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By Joel Banner Baird / The Burlington Free Press
Simple luxurious on Saturday morning - a breeze and broad shade - set the stage for Champlain College's Class of 2015 commencement in Burlington.
Beneath a white tent that spanned the Edmunds School athletic field, laughs shared air-time with tree pollen and hard-won advice.
The college's 137th graduating class trooped in as piped-in music gave way to real pipers and drummers of the St. Andrew's Society of Vermont.
Like the 424 seniors and hundreds of guests, the musicians needed no amplification.
The first whoop from the podium came from Mary Powell, CEO of Green Mountain Power and chairwoman of the Champlain College Board of Trustees, who praised the college's "institutional agility" - its ability to adapt quickly to a changing world "with a spirit of innovation and optimism."
Alumnus Raymond McCarthy Bergeron, '04, maintained the light-yet-serious tone. The Champlain education more closely resembles a Swiss Army knife - an enduring asset - than "an operating system update," Bergeron observed.
Senior Mahmoud Jabari, speaking for his graduating class, got a rock star's welcome before he even hit the stage.
Champlain College seniors cross the street to get to the commencement ceremony site Saturday in Burlington on Saturday. (Photo: Anthony Boccio/for the Free Press)
Jabari stirred the crowd with a quick portrait of his commitment to change - from a childhood in the Palestinian city of Hebron, to advancing the college's "Breakaway" video game in campaigns to counter violence against women and girls.
"Doors have been opened for us," Jabari reminded his peers. "With optimism, we now enter a world we will shape and we will embrace."
President Donald J. Laackman lightened the ceremonies with a rundown of legacies left to the class by his fellow baby-boomers: Unparalleled debt, terrorism, global warming, the greatest wealth gap since the Gilded Age "and the guilty pleasures of reality television."
A year-long brush with the Class of 2015 endowed him with a renewed sense of optimism about the world, Laackman added; and he listed the seniors' collective resume of accomplishments in Ireland, Nepal and in local neighborhoods.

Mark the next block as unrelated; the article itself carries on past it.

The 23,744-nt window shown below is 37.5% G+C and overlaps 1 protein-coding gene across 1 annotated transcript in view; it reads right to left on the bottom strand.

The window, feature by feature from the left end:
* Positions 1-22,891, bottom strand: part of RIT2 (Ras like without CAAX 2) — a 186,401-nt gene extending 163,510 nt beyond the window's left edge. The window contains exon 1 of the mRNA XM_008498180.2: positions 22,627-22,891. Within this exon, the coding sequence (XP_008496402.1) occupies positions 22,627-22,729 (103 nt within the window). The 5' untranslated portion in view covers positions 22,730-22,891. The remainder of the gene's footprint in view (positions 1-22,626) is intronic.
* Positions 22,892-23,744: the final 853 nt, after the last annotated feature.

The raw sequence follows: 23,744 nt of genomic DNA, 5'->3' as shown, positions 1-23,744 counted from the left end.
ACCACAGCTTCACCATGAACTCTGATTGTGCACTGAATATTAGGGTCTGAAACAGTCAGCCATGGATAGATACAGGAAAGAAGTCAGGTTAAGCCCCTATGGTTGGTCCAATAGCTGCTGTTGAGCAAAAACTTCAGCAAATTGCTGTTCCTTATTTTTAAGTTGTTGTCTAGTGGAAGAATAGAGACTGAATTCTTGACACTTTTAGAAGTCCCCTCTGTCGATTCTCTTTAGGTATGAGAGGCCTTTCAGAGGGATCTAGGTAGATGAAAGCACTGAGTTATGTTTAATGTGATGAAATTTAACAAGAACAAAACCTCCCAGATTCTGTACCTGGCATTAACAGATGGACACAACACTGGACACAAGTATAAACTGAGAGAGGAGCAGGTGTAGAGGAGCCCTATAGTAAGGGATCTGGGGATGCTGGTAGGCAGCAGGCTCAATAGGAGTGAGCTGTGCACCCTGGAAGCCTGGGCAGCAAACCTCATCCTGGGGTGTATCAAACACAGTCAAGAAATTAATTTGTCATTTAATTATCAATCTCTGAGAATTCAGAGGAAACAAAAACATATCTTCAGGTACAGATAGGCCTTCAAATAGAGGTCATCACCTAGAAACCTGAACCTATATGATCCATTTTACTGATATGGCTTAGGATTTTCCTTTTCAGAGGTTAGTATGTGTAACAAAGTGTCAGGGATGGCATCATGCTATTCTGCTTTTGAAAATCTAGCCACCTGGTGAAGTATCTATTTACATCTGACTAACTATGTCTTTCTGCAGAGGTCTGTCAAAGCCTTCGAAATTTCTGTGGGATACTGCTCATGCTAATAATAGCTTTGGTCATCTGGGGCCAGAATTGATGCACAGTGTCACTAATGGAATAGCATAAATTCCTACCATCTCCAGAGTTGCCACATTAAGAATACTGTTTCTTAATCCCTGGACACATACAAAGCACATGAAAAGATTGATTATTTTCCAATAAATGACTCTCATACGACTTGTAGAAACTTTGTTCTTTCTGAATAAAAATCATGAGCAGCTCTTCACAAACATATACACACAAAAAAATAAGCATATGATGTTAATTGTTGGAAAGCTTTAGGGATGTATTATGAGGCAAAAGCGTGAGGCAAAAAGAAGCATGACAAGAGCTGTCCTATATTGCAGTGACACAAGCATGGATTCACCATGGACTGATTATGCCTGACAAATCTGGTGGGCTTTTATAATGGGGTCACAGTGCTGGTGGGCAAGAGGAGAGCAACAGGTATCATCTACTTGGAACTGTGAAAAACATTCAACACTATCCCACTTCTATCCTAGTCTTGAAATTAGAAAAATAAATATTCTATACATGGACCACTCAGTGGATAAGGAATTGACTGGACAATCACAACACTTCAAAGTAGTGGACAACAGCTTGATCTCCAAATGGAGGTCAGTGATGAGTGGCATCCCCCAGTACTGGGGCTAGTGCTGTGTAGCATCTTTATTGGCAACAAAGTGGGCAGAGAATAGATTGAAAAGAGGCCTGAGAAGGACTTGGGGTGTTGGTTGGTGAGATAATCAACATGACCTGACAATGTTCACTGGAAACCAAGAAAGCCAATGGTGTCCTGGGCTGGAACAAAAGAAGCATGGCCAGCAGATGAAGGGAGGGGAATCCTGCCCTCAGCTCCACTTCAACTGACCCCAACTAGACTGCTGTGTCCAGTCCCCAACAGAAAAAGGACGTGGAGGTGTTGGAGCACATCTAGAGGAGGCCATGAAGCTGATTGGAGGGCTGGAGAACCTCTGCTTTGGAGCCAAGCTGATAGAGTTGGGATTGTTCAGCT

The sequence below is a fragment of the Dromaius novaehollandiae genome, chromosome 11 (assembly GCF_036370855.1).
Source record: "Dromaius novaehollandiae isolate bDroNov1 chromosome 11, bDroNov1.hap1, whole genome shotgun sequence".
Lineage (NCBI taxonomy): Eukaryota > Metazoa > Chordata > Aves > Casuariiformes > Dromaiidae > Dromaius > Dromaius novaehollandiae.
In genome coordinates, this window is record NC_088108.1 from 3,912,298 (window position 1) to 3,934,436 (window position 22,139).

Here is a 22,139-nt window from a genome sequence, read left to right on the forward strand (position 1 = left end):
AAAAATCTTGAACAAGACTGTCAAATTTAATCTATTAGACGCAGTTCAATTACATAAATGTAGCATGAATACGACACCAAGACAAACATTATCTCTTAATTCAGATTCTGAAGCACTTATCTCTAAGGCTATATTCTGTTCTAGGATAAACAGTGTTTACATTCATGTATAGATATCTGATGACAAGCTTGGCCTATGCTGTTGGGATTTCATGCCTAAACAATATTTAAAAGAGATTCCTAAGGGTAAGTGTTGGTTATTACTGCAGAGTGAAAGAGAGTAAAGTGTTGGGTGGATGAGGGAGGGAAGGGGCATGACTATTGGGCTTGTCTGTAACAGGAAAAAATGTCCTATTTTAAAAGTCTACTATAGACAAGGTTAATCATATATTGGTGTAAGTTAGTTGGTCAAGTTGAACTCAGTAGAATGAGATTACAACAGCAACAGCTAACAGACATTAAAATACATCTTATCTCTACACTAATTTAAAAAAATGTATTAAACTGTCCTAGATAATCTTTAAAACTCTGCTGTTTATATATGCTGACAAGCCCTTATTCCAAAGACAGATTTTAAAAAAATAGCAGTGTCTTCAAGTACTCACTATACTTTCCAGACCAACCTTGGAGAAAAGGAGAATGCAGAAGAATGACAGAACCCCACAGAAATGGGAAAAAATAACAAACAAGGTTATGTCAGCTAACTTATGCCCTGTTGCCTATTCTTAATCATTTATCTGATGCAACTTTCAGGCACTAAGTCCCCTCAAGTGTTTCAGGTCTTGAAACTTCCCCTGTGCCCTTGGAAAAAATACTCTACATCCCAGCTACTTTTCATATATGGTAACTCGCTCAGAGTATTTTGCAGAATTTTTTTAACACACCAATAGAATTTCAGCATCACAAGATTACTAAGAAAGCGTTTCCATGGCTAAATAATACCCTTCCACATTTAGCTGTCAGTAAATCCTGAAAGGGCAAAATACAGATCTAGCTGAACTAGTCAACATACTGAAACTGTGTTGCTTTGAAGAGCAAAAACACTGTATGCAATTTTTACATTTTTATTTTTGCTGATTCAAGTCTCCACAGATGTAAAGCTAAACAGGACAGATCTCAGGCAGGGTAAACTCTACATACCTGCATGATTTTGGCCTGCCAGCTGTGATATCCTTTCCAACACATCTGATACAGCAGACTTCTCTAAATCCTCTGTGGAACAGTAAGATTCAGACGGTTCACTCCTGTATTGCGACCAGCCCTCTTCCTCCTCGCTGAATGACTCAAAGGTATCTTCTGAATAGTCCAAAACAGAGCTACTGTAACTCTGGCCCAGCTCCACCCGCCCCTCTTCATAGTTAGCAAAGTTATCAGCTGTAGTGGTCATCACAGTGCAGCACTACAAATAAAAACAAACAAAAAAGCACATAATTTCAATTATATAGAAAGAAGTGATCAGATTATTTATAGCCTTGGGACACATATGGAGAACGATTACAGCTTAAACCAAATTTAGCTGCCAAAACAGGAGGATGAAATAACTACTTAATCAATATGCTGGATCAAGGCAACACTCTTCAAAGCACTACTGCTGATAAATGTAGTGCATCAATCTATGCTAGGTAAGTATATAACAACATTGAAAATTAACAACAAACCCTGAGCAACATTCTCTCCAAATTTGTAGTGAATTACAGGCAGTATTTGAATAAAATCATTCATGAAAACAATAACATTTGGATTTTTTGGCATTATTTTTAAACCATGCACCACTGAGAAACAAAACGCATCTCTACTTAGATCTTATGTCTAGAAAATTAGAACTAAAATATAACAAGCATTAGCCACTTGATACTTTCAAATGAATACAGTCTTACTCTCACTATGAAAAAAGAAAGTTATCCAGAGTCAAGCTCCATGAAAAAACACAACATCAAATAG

Laackman awarded an honorary Doctor of Commerce degree to David Binch, a former director of the Vermont Information Technology Center.
Binch kept his advice simple: After graduation, develop a keen sense of commerce - but not at the expense of a societal commitment.
Binch, whose public-minded involvement in education remains strong, remarked, "Giving back to the community is a time-tested tradition, and we have all been better for it."
Graduating senior Neal Pavlak with his dog Mufasa walk to the commencement ceremony at Champlain College in Burlington. (Photo: Anthony Boccio/for the Free Press)
The morning's second honorary Doctor of Commerce degree went to Sara Byers, a Burlington native who, in an abrupt change of heart, left an executive position in Charlotte, N.C., to return home.
"It might contradict everything you know intellectually - but trust your instincts," Byers said.
The switch from a national clothing chain to an entry-level position at her family's pizza business wasn't easy, she said, "but it has brought me more joy than I could ever imagine."
Byers is now president of Leonardo's Pizza, and business is booming.
"When you think about it," Byers asked the crowd, "What in life is guaranteed?"
Contact Joel Banner Baird at 802-660-1843 or joelbaird@FreePressMedia.com. Follow him on Twitter at www.twitter.com/vtgoingup.
Read the full speeches at https://www.champlain.edu/about-champlain/newsroom
Founded in 1878, Champlain College is a small, not-for-profit, private college in Burlington, Vermont, with additional campuses in Montreal, Canada, and Dublin, Ireland. Champlain offers a traditional undergraduate experience from its beautiful campus overlooking Lake Champlain and over 90 residential undergraduate and online undergraduate and graduate degree programs and certificates. Champlain's distinctive career-driven approach to higher education embodies the notion that true learning occurs when information and experience come together to create knowledge. Champlain College is included in the Princeton Review's The Best 384 Colleges: 2019 Edition. For the fourth year in a row, Champlain was named a "Most Innovative School" in the North by U.S. News & World Report's 2019 "America's Best Colleges,” and a “Best Value School” and is ranked in the top 100 “Regional Universities of the North” and in the top 25 for “Best Undergraduate Teaching.” Champlain is also featured in the Fiske Guide to Colleges for 2019 as one of the "best and most interesting schools" in the United States, Canada and Great Britain and is a 2019 College of Distinction. For more information, visit champlain.edu.